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amother




Aubergine


Post  Thu, Mar 14 2019, 4:49 am
Yesterday I was approached by a woman who pointed at my son and asked where she could get "those things" (kippa and peyos) for a costume. I also noticed that in many costume shops there are 'chassidic hats' with long peyos attached. I've also had a handful of dati leumi women in my area ask if they could borrow my wig or turban for their 'costume'.

Is it weird that I find this offensive? I don't even know how to react. This is in Israel btw.
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amother




Cerulean


Post  Thu, Mar 14 2019, 5:17 am
amother wrote:
Yesterday I was approached by a woman who pointed at my son and asked where she could get "those things" (kippa and peyos) for a costume. I also noticed that in many costume shops there are 'chassidic hats' with long peyos attached. I've also had a handful of dati leumi women in my area ask if they could borrow my wig or turban for their 'costume'.

Is it weird that I find this offensive? I don't even know how to react. This is in Israel btw.


Do you also find it offensive if someone wants to dress up in a japanese kimono, or in an indian headdress?
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amother




Aubergine


Post  Thu, Mar 14 2019, 5:23 am
amother wrote:
Do you also find it offensive if someone wants to dress up in a japanese kimono, or in an indian headdress?


1) I personally wouldn't do it, but more so because I think that these costumes have nothing to do with Jews or Purim
2) Japanese and Native Americans are in short supply in Israel - I don't think they're around to get offended
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mochamix18




 
 
 


Post  Thu, Mar 14 2019, 5:38 am
I also live in Israel. I would ask back if you could borrow their kippit serugot, kakis and naot/blundstones. V’nahafoch hu after all.
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Israeli_C




 
 
 


Post  Thu, Mar 14 2019, 5:53 am
mochamix18 wrote:
I also live in Israel. I would ask back if you could borrow their kippit serugot, kakis and naot/blundstones. V’nahafoch hu after all.

I wish I could 'like' this post twice!!
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mochamix18




 
 
 


Post  Thu, Mar 14 2019, 5:56 am
Israeli_C wrote:
I wish I could 'like' this post twice!!
😂 Adar brings out my cheeky side and thanks
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zaq




 
 
 


Post  Thu, Mar 14 2019, 6:42 am
amother wrote:
Yesterday I was approached by a woman who pointed at my son and asked where she could get "those things" (kippa and peyos) for a costume. I also noticed that in many costume shops there are 'chassidic hats' with long peyos attached. I've also had a handful of dati leumi women in my area ask if they could borrow my wig or turban for their 'costume'.

Is it weird that I find this offensive? I don't even know how to react. This is in Israel btw.


Not at all. My dh comments on this all the time and we are not Chassidish. The only way to look at it positively is to assume that imitation is the sincerest form of flattery and that dressing up is not to be funny but to assume a different persona. A person dressing up as Kohen Gadol or Queen Esther is not making fun but expressing admiration or a desire to be like, which may be why many parents won’t allow their children to dress up as bad guys.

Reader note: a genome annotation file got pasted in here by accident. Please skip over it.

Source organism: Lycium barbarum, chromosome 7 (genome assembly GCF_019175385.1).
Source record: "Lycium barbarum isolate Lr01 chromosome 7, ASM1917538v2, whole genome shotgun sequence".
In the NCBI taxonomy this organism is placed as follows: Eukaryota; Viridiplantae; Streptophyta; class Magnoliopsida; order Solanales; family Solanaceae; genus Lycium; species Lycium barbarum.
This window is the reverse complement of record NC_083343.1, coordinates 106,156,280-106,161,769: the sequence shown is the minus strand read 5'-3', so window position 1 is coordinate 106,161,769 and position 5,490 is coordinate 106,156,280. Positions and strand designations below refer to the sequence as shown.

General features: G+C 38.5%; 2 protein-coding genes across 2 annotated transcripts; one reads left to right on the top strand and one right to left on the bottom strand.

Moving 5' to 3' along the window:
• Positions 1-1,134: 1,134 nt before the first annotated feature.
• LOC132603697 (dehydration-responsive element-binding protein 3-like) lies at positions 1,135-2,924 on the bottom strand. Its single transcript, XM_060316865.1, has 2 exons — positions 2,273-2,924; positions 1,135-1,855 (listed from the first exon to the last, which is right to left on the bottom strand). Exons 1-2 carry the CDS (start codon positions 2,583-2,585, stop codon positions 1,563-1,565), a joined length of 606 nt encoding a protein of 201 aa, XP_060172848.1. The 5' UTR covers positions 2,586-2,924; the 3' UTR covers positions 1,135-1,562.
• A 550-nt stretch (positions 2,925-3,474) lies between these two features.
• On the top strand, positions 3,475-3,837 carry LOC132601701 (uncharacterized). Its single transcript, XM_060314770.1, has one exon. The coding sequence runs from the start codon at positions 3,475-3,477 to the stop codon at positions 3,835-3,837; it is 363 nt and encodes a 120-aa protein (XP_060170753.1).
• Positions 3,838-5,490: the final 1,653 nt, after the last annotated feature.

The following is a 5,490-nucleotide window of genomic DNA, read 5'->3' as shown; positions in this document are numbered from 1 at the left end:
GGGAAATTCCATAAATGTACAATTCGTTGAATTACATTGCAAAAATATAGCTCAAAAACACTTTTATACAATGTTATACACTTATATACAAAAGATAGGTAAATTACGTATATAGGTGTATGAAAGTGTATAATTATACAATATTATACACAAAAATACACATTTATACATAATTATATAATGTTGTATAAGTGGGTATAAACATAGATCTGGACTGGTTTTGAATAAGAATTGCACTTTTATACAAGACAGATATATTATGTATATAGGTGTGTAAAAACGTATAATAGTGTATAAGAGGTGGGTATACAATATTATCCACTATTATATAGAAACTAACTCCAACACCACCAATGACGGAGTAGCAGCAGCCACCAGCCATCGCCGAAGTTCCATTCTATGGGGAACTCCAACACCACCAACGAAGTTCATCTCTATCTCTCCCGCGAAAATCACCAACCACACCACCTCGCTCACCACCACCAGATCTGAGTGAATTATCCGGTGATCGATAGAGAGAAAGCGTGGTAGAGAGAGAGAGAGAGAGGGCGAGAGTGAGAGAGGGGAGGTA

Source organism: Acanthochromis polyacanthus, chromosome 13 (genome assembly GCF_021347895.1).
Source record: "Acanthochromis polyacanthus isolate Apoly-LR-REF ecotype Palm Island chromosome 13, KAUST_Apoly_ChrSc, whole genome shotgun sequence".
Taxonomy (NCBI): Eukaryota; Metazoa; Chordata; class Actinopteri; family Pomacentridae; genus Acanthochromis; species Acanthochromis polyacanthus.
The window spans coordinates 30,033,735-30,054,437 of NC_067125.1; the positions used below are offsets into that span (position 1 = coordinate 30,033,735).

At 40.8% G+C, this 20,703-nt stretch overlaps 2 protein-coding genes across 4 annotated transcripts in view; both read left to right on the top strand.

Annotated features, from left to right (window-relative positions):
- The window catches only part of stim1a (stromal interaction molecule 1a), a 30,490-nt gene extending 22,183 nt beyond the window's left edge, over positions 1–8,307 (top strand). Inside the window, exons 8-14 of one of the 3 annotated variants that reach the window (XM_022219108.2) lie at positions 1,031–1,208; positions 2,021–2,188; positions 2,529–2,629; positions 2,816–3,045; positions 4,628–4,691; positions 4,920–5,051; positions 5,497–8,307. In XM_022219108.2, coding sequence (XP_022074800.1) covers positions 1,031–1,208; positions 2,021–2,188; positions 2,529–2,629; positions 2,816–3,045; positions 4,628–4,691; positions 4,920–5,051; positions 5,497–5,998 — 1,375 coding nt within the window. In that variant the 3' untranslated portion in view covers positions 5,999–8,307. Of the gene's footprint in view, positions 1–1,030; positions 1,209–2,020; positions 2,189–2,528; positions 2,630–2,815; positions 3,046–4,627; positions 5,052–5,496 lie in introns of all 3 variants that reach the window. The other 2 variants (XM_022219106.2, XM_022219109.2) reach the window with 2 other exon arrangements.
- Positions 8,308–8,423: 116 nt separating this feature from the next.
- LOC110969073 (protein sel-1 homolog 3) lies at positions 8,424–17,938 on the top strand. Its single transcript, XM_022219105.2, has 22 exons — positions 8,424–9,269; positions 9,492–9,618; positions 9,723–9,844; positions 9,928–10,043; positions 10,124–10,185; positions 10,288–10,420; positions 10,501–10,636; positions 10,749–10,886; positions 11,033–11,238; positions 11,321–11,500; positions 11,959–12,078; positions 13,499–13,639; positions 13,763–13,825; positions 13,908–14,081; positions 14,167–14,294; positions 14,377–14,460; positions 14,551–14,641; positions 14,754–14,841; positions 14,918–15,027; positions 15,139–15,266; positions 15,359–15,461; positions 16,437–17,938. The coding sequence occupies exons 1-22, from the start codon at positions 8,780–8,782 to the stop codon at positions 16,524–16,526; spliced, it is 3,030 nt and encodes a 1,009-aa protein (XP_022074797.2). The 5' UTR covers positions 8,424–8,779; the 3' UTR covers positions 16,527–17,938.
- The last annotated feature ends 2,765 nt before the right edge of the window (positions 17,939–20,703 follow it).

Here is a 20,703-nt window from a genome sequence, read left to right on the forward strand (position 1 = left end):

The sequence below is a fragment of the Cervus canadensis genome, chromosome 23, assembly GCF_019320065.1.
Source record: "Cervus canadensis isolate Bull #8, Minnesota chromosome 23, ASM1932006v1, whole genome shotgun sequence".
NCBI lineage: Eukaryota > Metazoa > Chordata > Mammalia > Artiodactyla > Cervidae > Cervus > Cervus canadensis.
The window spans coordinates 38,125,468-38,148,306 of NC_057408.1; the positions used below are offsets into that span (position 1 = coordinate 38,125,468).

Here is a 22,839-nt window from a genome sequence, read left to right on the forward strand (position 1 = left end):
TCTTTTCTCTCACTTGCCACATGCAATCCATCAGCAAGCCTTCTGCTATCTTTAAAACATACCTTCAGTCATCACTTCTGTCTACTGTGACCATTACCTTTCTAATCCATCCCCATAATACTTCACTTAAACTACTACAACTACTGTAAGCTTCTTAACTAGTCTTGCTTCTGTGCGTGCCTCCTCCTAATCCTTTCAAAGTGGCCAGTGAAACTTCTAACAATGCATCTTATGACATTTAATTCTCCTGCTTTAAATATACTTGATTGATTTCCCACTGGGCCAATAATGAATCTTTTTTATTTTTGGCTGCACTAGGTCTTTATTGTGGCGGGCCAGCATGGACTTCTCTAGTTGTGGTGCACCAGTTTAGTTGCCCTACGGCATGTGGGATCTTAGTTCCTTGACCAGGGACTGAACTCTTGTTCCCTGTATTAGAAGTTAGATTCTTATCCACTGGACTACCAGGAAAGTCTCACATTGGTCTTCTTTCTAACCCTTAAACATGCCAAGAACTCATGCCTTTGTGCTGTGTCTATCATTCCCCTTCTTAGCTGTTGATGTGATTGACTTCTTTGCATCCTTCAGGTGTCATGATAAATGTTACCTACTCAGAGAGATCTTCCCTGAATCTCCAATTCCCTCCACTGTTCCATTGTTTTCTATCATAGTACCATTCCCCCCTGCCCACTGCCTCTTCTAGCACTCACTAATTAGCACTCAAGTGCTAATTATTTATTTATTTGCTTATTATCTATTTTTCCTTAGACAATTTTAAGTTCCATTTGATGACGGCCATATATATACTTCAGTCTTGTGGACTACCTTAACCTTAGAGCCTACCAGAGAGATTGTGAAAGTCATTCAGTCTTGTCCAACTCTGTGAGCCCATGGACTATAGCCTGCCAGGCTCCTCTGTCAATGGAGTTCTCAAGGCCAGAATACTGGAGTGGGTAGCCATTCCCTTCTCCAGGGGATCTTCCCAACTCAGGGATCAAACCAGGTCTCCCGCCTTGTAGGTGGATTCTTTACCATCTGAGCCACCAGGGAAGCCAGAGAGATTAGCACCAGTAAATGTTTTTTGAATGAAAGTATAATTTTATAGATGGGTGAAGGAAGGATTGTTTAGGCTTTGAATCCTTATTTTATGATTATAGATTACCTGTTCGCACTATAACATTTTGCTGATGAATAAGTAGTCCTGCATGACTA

The whole theme of the Megillah is that no one is what s/he seems to be and everyone is masquerading as something other than w hat s/he really is.

Still, those people are being gauche if not outright rude. How would they like it if you approached them asking to borrow their clothes for a masquerade? Would they be flattered that you admire their look or offended that you find them figures of fun?
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Rappel




 
 
 


Post  Thu, Mar 14 2019, 7:22 am
mochamix18 wrote:
I also live in Israel. I would ask back if you could borrow their kippit serugot, kakis and naot/blundstones. V’nahafoch hu after all.


We actually did exactly that with our neighbors last year - DH went chassidish, and our neighbor became a torani farmer. No one thought it was anything but good fun!
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amother




Aubergine


Post  Thu, Mar 14 2019, 9:22 am
Rappel wrote:
We actually did exactly that with our neighbors last year - DH went chassidish, and our neighbor became a torani farmer. No one thought it was anything but good fun!


I think that situations where this would be seen in a positive light are where there's already a good relationship between the various parties. Where I'm living (overwhelmingly secular city) the secular population can be very nasty towards religious people (who they feel are "brainwashing their kids" and "taking over the city"). And within the religious community, haredim and DL don't mix well. But there's only one religious daycare (staff are haredi, kids are mostly DL) so the two worlds collide there and my son attends, which has led to mothers asking to 'borrow' my wig, turban etc for Purim.

I think it's really weird to ask someone you barely know to 'borrow' their wig. For me it's a personal article, like asking to wear my undershirt for Purim :/
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FranticFrummie




 
 
 


Post  Thu, Mar 14 2019, 9:26 am
As an Israeli American, I can see a culture clash here. Americans are more likely to be (somewhat) more aware of the issue of cultural appropriation.

I agree that it's offensive, but that's just my opinion. The next time someone asks a question like that, point them to the nearest Purim shop, and then go on your way.

You are not obligated to explain why you find something offensive unless you are in the mood to educate them, but be aware that they might not be open to listening.

Just search the board here to see how many threads there are about Israelis wearing blackface for Purim, and how divisive the issue is. If people can't see what's wrong with blackface, I doubt they'll see what's wrong with fake payos.
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amother